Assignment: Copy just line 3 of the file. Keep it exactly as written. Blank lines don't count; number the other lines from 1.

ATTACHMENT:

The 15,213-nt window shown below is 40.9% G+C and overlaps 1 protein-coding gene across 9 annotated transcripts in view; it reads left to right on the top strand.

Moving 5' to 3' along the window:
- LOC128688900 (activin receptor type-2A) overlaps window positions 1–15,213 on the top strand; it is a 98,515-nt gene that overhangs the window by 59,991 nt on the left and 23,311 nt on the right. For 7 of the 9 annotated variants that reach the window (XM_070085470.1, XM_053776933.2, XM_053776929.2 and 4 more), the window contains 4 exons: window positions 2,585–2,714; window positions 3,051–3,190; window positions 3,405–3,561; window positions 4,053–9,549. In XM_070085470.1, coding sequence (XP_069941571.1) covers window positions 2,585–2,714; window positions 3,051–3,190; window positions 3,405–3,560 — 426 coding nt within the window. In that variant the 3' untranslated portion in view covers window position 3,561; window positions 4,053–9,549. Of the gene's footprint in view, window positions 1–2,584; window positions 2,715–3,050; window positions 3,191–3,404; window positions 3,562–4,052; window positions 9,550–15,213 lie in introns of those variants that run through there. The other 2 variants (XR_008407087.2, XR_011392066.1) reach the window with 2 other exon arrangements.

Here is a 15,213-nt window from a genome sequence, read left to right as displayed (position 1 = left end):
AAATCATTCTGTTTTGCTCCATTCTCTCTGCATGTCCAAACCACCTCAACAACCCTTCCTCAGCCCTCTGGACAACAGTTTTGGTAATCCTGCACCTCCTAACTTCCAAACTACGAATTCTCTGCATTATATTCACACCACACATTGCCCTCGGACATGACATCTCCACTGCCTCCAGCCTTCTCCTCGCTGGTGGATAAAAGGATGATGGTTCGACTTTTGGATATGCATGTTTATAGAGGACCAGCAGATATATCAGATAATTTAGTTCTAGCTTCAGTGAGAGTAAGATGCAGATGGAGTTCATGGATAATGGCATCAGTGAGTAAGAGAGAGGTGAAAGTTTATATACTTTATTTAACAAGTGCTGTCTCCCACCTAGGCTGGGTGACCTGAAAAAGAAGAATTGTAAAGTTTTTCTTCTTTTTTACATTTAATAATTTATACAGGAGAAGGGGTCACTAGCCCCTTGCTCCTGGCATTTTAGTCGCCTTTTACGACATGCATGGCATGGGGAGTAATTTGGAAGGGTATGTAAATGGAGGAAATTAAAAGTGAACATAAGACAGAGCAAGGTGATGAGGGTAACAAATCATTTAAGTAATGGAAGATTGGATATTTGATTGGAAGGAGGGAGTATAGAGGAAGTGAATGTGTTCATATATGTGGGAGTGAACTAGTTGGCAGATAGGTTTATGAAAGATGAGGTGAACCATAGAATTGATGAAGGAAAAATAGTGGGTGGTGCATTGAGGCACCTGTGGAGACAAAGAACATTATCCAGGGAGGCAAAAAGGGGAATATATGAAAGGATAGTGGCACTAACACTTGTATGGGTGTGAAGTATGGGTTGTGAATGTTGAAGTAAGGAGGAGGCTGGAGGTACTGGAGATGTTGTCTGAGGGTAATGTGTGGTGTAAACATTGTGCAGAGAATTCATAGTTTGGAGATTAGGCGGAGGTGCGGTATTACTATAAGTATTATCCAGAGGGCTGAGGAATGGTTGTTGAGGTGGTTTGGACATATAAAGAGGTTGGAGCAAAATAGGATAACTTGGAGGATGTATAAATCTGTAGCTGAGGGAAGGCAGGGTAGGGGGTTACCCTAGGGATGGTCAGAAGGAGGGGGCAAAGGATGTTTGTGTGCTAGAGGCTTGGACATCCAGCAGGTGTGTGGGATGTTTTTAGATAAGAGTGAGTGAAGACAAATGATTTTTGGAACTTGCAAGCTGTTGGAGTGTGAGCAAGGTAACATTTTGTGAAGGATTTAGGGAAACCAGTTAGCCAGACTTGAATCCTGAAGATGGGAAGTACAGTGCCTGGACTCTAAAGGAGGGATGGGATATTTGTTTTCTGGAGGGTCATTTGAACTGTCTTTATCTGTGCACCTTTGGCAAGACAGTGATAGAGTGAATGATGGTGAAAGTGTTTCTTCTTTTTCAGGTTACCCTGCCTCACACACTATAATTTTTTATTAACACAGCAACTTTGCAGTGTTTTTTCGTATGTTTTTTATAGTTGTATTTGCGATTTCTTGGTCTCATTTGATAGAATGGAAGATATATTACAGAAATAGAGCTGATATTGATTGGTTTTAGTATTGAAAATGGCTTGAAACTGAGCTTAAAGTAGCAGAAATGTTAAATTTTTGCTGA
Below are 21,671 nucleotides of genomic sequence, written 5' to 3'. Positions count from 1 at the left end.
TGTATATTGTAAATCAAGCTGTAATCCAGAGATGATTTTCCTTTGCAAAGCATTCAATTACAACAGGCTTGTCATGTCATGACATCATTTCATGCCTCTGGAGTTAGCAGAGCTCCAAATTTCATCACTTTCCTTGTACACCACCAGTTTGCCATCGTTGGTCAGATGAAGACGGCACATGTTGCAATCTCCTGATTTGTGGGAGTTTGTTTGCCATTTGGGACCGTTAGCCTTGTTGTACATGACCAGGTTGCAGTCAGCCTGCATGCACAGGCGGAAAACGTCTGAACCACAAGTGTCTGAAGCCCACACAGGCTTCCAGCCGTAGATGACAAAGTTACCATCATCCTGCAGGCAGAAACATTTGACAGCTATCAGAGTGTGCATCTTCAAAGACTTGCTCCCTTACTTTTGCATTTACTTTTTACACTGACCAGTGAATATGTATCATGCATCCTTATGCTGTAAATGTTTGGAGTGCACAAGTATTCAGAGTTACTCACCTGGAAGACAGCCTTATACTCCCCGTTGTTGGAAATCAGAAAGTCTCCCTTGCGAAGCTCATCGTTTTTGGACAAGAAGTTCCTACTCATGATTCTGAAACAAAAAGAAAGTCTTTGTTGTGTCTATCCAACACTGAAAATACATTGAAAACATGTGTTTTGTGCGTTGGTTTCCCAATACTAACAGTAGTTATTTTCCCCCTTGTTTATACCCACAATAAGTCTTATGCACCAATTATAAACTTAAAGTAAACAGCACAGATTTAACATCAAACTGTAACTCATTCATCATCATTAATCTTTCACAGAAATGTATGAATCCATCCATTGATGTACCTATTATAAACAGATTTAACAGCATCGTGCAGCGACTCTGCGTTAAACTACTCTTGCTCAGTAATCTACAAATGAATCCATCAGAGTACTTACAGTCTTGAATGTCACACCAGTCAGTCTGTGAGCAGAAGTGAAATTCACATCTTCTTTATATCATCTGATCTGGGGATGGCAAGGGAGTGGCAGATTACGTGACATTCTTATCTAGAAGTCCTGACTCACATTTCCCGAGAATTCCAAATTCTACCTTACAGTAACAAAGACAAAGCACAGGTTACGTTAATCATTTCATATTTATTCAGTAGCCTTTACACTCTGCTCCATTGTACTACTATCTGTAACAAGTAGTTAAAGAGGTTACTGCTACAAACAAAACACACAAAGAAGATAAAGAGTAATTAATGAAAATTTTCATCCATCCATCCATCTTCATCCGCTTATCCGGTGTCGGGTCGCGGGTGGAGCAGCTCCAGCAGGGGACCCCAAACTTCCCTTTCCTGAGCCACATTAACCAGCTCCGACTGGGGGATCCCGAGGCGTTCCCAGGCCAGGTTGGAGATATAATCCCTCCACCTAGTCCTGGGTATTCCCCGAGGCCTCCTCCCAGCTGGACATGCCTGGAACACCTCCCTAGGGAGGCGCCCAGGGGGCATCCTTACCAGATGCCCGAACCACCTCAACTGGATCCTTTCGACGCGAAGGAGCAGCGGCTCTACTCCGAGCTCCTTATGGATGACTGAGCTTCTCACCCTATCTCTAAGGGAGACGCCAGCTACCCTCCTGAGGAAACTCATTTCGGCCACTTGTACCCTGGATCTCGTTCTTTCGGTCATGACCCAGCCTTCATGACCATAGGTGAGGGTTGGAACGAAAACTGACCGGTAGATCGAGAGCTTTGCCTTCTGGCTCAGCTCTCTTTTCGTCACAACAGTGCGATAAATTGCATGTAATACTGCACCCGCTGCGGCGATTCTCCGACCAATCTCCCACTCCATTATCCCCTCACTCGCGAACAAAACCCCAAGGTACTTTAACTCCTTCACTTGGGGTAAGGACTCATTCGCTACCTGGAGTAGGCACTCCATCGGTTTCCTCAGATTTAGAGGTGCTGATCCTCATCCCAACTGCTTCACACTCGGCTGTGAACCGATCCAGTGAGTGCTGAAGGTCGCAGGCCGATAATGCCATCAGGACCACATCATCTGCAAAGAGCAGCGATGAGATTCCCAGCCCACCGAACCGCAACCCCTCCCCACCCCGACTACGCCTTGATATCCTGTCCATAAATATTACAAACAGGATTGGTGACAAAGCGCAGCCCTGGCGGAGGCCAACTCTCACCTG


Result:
- LOC128688900 (activin receptor type-2A) overlaps window positions 1–15,213 on the top strand; it is a 98,515-nt gene that overhangs the window by 59,991 nt on the left and 23,311 nt on the right. For 7 of the 9 annotated variants that reach the window (XM_070085470.1, XM_053776933.2, XM_053776929.2 and 4 more), the window contains 4 exons: window positions 2,585–2,714; window positions 3,051–3,190; window positions 3,405–3,561; window positions 4,053–9,549. In XM_070085470.1, coding sequence (XP_069941571.1) covers window positions 2,585–2,714; window positions 3,051–3,190; window positions 3,405–3,560 — 426 coding nt within the window. In that variant the 3' untranslated portion in view covers window position 3,561; window positions 4,053–9,549. Of the gene's footprint in view, window positions 1–2,584; window positions 2,715–3,050; window positions 3,191–3,404; window positions 3,562–4,052; window positions 9,550–15,213 lie in introns of those variants that run through there. The other 2 variants (XR_008407087.2, XR_011392066.1) reach the window with 2 other exon arrangements.